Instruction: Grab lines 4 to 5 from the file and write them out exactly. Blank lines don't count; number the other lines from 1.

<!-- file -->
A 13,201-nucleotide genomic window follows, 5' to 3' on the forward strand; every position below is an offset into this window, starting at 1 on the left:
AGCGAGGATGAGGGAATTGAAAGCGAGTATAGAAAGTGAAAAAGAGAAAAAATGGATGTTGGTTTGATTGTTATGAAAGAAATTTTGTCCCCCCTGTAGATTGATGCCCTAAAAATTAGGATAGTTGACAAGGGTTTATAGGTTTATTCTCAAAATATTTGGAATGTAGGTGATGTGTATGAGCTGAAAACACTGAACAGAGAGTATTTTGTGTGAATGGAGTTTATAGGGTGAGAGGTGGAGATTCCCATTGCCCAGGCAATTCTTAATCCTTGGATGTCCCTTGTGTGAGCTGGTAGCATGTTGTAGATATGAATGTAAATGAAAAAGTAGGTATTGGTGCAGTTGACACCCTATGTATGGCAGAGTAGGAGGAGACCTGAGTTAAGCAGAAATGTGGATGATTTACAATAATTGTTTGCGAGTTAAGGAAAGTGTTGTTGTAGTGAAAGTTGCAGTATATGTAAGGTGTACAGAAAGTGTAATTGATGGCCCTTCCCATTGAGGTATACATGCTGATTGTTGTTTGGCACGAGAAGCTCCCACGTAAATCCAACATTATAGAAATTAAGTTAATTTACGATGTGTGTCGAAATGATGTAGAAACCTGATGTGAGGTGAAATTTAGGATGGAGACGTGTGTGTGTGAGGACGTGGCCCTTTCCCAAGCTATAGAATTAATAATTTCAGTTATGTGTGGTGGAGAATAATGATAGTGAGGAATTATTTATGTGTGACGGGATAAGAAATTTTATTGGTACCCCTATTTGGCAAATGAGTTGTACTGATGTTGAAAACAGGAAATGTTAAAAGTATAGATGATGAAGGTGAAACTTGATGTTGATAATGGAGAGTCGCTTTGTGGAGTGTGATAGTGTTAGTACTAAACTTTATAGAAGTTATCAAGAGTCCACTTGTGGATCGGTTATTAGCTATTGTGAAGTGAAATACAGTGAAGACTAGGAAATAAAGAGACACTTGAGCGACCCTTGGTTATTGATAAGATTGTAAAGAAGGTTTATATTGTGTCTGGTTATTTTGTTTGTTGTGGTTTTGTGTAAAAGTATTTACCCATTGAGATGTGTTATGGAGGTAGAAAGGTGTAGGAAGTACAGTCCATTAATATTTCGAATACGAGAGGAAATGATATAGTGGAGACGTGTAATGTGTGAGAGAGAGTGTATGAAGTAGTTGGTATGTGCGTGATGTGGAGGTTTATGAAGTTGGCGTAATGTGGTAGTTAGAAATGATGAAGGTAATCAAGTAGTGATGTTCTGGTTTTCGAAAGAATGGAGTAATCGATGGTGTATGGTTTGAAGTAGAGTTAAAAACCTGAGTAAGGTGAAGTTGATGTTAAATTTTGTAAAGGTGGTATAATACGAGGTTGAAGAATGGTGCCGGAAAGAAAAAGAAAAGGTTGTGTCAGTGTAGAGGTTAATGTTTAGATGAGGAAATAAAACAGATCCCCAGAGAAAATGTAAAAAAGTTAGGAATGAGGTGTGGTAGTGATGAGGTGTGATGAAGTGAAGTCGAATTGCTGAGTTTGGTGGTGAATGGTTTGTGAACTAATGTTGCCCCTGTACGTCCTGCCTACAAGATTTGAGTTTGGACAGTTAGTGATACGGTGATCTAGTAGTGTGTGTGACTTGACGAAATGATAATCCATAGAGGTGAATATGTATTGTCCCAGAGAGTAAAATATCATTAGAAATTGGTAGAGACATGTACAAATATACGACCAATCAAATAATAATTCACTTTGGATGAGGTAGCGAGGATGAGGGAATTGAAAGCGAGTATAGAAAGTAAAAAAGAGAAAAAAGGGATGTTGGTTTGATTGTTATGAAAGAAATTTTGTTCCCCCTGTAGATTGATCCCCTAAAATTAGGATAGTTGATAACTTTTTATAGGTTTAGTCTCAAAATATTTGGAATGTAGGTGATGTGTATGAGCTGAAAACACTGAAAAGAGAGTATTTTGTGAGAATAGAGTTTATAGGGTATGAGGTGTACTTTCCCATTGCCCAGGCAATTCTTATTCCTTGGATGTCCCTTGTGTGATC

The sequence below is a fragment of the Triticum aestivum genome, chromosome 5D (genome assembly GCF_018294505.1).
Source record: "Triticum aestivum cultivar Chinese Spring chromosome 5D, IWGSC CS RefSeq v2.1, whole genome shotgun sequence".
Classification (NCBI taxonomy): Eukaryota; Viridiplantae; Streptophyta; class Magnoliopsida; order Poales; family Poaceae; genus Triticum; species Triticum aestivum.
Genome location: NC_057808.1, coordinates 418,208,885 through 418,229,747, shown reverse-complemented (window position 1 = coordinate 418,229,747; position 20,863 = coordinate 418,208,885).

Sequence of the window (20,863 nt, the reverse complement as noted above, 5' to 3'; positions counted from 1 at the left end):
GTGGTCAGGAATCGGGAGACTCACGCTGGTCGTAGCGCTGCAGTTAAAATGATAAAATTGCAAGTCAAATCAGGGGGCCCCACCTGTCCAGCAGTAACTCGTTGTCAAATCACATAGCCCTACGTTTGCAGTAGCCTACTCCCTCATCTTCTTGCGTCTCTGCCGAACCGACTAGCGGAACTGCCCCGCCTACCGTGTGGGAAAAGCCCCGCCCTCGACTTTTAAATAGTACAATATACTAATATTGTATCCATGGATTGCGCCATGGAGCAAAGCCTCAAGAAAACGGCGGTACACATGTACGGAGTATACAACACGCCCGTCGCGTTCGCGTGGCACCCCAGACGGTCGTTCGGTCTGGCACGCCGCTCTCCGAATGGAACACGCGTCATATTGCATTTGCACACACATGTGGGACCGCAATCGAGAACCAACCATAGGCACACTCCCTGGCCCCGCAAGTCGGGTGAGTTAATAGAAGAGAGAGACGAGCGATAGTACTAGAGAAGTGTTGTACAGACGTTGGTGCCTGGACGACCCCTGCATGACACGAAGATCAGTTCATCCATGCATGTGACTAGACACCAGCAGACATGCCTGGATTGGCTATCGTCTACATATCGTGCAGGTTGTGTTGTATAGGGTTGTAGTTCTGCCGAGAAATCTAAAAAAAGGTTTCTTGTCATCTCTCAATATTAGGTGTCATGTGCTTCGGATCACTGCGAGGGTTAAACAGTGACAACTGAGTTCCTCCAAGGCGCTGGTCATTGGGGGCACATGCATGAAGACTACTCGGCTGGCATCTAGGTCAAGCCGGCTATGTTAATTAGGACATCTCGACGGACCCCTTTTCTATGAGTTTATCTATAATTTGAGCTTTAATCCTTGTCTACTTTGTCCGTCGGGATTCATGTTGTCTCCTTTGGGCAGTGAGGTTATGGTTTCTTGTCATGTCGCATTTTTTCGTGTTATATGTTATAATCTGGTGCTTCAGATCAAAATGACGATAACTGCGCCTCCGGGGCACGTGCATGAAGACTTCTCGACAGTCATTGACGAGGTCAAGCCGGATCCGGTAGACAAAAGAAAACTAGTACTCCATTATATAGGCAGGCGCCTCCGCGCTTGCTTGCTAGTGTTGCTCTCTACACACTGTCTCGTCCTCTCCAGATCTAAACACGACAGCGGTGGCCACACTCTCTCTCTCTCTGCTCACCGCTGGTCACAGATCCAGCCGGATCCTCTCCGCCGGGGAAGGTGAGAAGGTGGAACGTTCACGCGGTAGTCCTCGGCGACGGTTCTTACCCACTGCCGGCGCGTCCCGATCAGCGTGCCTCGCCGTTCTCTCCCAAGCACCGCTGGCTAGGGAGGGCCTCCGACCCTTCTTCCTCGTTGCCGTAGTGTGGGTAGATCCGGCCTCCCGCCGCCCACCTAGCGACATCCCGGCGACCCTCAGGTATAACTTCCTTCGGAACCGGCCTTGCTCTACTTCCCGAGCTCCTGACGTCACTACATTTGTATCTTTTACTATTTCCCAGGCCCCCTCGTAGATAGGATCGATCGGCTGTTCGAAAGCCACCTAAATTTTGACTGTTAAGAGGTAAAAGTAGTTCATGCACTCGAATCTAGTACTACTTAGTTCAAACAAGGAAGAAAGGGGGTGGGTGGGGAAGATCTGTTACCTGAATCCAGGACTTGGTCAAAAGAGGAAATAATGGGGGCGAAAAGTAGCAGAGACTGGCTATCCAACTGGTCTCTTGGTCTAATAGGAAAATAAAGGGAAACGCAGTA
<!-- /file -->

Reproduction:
Source record: "Triticum aestivum cultivar Chinese Spring chromosome 5D, IWGSC CS RefSeq v2.1, whole genome shotgun sequence".
Classification (NCBI taxonomy): Eukaryota; Viridiplantae; Streptophyta; class Magnoliopsida; order Poales; family Poaceae; genus Triticum; species Triticum aestivum.